But despite how smooth it all sounded, Kent notes it wasn’t that easy. Especially his decision of choosing the entrepreneurial road over the other Babson-esque end of the platform of corporate Fortune 500/“Big Four” life. One of the songs he wrote around graduation, “Isabella” details that tough decision through a theoretical situation of a pretty gal that works in the cubicle next door that he asks out for coffee, the “road not taken” sort of song.
But besides from being that guy going into Boston on the weekends to record his own songs, Kent otherwise lived a “normal” Babson college kid life. He founded Green Housing, Babson’s first sustainable-focused housing that was just recently disbanded; he hosted SODAs (The Nineties was the theme); and The Babson Free Press even got a photo from him to prove it.
Overall Babson’s education, opportunities and experiences offered have been focal parts in bringing Kent to where he is today. His advice to current Babson students who are also nervous about taking that step to really pursue one’s passion as a career is:
“Do it. If you do what you love you’ll find a way to make it happen. Everyone at Babson is given an unique education that a lot of people don’t get. And that makes you able to turn your passion into a job. It’s hard work, but when you do what you love, it doesn’t feel like hard work. And if you fail, at least you’ve tried. Right now is the ideal time; you don’t have kids, you’re not married, you’re at the perfect life point to just take a shot, make it happen and use that entrepreneurial mindset to do it.”
“Also utilize the Babson alumni network! It’s a small group of people, but it has been so helpful for me, and everyone truly wants to help each other succeed. Get coffee with them, pick their brain. Just don’t be afraid to ask for help.”
Well in that case, Babson students, do try to get over the intimidating amount of press, music, albums, and success surrounding Mr. Jamie Kent himself, and just reach out. Maybe he’ll give business tips, maybe he’ll serenade you, either way… It’s a win-win.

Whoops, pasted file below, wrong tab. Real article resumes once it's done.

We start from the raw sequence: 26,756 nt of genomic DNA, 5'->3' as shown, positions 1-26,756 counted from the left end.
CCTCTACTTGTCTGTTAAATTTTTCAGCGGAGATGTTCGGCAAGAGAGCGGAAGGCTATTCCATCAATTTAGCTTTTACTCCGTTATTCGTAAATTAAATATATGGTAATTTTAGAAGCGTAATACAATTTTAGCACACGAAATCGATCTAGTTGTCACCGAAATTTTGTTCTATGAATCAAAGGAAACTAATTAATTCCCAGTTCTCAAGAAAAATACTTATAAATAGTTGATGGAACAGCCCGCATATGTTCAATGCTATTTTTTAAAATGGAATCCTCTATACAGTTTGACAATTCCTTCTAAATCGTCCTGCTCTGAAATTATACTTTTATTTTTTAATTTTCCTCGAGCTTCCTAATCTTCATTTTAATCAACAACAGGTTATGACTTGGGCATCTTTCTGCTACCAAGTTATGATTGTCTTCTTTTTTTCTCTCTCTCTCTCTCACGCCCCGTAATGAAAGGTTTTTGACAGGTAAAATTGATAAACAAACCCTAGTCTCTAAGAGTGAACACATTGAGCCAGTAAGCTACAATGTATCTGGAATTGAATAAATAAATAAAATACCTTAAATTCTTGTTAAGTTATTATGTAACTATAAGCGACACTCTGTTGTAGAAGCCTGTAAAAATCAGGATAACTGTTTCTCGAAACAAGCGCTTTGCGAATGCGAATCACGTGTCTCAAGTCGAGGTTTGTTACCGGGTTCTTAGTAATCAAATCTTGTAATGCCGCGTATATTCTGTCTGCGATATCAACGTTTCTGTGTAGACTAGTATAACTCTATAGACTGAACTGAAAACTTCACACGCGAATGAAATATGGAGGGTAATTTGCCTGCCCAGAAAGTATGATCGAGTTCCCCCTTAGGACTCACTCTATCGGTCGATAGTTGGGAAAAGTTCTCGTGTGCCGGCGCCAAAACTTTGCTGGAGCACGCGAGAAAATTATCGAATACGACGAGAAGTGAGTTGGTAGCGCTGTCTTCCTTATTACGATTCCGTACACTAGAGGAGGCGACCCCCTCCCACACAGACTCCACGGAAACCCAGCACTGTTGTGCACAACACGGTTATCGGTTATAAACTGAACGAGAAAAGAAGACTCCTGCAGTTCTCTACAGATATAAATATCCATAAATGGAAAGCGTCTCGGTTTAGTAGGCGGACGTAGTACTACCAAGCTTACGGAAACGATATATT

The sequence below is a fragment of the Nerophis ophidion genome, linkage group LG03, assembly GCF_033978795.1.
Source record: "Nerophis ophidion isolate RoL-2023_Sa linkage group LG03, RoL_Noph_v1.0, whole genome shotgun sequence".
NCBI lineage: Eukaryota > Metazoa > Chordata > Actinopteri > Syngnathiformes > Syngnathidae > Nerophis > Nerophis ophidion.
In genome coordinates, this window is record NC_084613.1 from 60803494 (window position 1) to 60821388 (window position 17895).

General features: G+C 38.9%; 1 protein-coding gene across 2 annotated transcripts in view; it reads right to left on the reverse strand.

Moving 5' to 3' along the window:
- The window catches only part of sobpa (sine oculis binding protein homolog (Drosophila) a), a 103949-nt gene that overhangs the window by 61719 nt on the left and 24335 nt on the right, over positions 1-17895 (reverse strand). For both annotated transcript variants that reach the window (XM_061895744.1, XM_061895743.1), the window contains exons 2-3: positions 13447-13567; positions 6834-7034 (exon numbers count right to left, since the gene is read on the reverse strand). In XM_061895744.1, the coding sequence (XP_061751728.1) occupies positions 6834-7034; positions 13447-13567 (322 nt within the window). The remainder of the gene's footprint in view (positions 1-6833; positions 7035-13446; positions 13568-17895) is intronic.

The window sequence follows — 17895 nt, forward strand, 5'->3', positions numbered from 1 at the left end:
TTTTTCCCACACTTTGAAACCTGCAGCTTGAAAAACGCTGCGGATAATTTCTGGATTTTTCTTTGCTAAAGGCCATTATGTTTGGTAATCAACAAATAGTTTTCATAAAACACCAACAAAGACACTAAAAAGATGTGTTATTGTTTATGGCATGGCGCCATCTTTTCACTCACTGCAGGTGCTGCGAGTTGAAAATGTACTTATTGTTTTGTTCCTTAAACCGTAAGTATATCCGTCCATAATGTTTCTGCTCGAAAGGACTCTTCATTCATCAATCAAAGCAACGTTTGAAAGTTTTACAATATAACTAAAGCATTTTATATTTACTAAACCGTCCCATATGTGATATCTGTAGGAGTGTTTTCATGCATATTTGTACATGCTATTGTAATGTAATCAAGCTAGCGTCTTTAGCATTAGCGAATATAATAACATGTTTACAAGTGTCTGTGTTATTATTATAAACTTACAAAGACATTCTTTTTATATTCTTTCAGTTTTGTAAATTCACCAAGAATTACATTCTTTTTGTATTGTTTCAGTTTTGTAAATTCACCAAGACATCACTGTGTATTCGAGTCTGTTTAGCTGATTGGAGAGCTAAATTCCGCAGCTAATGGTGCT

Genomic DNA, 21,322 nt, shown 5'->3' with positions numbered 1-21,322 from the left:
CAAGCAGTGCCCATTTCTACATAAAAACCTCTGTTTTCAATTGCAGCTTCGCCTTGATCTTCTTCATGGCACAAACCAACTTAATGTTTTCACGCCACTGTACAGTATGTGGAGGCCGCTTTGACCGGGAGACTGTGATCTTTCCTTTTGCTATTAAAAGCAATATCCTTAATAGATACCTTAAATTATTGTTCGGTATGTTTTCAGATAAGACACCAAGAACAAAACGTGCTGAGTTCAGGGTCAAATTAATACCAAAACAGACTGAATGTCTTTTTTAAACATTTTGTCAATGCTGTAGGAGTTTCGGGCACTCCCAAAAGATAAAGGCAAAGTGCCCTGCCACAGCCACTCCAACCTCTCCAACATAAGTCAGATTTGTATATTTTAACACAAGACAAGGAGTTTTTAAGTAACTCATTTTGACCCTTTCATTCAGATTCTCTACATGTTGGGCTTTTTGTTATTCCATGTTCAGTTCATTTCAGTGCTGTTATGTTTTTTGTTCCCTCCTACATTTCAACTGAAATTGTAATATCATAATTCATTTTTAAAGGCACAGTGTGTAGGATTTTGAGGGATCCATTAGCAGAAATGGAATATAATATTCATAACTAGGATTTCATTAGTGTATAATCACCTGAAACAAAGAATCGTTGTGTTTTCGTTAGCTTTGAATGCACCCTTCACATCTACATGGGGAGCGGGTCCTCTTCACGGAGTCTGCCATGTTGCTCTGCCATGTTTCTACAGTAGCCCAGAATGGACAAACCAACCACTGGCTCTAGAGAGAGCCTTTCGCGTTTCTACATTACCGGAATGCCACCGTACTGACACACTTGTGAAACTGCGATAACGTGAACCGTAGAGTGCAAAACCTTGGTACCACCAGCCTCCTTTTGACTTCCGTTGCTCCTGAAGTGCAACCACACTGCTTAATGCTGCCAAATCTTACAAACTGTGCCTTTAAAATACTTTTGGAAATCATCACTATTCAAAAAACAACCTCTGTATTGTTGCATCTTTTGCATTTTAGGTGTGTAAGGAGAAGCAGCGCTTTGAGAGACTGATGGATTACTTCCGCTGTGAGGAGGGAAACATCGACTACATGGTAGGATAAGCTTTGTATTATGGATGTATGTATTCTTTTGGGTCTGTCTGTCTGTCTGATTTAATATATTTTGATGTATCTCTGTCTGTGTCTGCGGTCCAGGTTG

By: Lydia Stetson ’19
“Crazy artist seeks revenge,” an online comment reads. The comment is a response to Jessamyn Lovell’s art installation “Dear Erin Hart,” on display in Hollister Gallery, which illustrates the story of a woman from San Francisco who stole her identity.
Why do people steal? Well, one does not need to be a psychologist to answer: people steal because others possess something that they want and that they do not have. In this case, these thefts, either of money, or a car, or a pair of sunglasses, become in some sense reasonable. But what if someone steals somebody’s identity? It is not like they don’t have their own. So what is the reason behind this crime?
In order to understand, one would need to visit San Francisco in 2009, where, in a shopping mall, someone stole Jessamyn Lovell’s wallet. Obviously, this experience was not very pleasant to Lovell, but it also did not seem like the end of the world to her. The cost of that crime was just a wallet and a bill for the telephone call she needed to make in order to freeze her credit cards. However, for Lovell, that “regular” crime was destined to result into something bigger than a spoiled day and a phone bill. That single petty crime turned out to be a disaster, an inspiration, and a life-changing expe- rience all at the same time.
In 2009, her wallet was stolen, and she froze all her credit cards and continued with her life. In 2011, she got a call from a police depart- ment with a question about whether or not she let anyone use her I.D.
And, by the time she had responded “no,” understanding hit her: with her wallet, the San Francisco thief had stolen her identity. “A woman named Erin Coleen Hart was arrested a few days earlier attempting to check into a hotel in San Francisco using my I.D.,” Lovell said in her 2015 book Dear Erin Hart,.
After that, Lovell found out that Hart had also committed a couple of minor crimes. And, because she was using Lovell’s I.D., Lovell needed to fly to Oakland to defend herself in the court for the crimes she had never committed. After the hearing, as she walked “freely from the courtroom,” she “got incredibly angry” at her thief and decided to find her at any cost.